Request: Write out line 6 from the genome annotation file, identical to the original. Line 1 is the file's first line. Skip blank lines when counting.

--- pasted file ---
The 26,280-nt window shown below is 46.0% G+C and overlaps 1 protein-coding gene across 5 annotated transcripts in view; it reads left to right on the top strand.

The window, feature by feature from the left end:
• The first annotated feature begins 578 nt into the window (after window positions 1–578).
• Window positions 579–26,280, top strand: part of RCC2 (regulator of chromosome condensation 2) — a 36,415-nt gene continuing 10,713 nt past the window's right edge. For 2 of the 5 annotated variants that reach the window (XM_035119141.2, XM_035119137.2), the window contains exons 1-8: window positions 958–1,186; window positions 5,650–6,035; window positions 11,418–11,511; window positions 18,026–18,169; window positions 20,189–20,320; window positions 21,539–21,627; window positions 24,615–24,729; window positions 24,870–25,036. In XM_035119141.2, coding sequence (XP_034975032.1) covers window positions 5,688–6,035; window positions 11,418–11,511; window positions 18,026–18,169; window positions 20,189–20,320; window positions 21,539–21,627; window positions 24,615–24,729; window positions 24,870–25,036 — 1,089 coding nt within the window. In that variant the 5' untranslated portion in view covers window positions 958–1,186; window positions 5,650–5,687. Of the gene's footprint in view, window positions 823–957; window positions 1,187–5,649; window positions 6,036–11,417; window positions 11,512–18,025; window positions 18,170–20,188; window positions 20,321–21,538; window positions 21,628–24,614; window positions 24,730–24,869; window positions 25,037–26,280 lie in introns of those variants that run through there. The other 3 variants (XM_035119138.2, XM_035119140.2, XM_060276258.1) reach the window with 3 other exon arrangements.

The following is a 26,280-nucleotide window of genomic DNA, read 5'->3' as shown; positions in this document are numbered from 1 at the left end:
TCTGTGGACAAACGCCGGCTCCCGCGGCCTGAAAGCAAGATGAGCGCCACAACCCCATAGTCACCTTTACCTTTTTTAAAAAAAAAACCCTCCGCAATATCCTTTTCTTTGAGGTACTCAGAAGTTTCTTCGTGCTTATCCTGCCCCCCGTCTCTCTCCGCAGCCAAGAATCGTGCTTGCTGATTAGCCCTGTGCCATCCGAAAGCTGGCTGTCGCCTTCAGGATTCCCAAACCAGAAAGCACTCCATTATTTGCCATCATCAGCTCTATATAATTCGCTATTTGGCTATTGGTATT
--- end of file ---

TCTGTGGACAAACGCCGGCTCCCGCGGCCTGAAAGCAAGATGAGCGCCACAACCCCATAGTCACCTTTACCTTTTTTAAAAAAAAAACCCTCCGCAATATCCTTTTCTTTGAGGTACTCAGAAGTTTCTTCGTGCTTATCCTGCCCCCCGTCTCTCTCCGCAGCCAAGAATCGTGCTTGCTGATTAGCCCTGTGCCATCCGAAAGCTGGCTGTCGCCTTCAGGATTCCCAAACCAGAAAGCACTCCATTATTTGCCATCATCAGCTCTATATAATTCGCTATTTGGCTATTGGTATT